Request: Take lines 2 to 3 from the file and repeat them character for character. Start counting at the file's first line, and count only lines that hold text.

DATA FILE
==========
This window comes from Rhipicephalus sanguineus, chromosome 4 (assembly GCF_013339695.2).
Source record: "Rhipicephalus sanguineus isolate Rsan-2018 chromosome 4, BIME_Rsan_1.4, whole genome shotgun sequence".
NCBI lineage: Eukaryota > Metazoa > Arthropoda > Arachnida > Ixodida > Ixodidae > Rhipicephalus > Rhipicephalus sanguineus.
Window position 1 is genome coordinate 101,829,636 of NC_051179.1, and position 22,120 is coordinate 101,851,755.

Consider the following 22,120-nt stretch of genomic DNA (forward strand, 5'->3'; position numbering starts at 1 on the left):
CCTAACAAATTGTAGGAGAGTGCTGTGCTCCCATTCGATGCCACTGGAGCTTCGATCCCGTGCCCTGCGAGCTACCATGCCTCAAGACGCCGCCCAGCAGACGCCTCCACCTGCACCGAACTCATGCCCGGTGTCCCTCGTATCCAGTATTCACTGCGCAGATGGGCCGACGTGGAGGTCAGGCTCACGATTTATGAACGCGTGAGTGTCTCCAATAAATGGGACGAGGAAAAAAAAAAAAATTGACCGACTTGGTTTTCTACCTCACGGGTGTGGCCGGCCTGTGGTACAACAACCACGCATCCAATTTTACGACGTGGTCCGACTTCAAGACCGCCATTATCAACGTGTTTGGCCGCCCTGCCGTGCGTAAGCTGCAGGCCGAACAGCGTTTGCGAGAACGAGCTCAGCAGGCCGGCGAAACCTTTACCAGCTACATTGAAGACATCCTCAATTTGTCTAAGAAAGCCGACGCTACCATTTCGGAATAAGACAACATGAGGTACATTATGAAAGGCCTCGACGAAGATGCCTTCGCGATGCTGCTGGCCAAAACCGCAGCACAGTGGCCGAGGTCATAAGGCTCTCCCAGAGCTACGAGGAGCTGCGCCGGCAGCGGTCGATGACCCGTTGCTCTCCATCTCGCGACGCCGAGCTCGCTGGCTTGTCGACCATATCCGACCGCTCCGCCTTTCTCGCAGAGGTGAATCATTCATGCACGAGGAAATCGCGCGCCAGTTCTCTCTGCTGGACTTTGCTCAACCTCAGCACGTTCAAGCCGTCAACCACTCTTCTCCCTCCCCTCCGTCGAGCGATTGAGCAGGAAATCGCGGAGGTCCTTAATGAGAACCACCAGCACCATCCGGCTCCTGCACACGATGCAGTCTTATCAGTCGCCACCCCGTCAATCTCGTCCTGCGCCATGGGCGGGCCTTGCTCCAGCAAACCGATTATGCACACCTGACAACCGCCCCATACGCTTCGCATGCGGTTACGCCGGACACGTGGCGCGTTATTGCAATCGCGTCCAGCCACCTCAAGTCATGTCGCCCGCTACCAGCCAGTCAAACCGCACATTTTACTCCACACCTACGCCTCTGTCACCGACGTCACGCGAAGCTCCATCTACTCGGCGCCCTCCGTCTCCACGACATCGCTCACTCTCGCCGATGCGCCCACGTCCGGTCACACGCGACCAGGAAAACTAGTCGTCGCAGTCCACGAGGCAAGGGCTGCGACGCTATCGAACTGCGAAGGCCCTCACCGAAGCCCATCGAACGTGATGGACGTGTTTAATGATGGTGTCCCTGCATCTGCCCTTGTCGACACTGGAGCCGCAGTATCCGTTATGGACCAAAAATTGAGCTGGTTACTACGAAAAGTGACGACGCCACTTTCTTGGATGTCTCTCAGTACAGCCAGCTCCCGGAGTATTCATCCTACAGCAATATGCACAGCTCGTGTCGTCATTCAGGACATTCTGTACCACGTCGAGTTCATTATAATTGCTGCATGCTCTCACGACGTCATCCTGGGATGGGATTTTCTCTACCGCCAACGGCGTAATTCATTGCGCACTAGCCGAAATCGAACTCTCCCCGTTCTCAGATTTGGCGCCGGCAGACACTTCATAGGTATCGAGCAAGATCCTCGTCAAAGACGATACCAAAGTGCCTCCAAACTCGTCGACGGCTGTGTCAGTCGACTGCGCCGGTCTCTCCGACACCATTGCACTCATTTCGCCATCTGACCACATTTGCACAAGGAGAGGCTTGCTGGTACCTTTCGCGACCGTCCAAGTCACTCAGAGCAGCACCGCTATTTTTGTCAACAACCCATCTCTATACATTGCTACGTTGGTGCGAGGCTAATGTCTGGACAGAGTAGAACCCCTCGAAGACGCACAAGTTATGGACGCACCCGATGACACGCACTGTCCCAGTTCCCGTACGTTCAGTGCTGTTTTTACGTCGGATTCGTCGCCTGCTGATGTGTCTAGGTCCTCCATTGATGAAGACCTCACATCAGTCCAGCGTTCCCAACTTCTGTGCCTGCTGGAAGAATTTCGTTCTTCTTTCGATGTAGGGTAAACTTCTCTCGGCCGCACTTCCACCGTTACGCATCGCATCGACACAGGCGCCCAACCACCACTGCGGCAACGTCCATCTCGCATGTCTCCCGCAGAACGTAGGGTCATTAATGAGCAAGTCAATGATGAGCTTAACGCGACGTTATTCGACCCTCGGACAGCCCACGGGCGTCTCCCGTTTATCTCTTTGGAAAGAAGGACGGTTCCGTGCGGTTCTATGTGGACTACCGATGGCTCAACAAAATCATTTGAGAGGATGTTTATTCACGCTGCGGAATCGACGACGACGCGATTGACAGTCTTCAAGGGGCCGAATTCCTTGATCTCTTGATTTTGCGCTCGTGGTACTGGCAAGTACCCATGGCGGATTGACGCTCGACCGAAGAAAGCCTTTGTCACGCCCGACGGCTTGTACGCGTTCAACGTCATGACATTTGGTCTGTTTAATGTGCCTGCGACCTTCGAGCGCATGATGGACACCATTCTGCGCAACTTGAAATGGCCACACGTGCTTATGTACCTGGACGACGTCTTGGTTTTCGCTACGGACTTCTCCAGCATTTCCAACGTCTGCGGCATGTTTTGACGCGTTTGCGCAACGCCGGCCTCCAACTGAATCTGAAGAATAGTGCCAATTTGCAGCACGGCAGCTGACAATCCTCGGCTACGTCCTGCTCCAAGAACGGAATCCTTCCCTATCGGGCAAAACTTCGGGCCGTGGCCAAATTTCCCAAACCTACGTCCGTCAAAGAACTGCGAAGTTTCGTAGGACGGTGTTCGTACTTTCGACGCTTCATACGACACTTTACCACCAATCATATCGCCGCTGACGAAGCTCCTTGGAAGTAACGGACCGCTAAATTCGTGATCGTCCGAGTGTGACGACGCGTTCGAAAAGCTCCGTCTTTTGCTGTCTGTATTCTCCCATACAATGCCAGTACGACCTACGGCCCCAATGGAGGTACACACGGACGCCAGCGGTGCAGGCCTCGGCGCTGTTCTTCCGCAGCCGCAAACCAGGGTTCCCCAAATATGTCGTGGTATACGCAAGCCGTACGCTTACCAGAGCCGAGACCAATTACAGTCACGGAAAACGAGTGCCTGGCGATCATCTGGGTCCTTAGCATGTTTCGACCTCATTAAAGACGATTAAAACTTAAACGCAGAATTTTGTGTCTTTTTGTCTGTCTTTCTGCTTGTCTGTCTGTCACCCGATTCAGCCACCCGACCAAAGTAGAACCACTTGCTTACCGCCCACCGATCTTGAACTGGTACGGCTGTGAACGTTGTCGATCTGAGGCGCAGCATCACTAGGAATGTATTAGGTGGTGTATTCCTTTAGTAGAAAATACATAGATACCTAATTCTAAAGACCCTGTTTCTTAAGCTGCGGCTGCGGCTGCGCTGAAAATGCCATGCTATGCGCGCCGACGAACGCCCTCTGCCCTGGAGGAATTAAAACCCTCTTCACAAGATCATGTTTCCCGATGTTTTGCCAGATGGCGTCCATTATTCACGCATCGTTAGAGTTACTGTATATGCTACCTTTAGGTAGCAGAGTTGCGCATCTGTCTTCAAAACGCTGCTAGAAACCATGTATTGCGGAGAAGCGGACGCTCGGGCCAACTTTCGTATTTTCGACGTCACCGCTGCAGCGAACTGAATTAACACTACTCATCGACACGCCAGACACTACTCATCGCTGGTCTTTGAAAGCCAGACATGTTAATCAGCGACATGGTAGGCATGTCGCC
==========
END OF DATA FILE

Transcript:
Source record: "Rhipicephalus sanguineus isolate Rsan-2018 chromosome 4, BIME_Rsan_1.4, whole genome shotgun sequence".
NCBI lineage: Eukaryota > Metazoa > Arthropoda > Arachnida > Ixodida > Ixodidae > Rhipicephalus > Rhipicephalus sanguineus.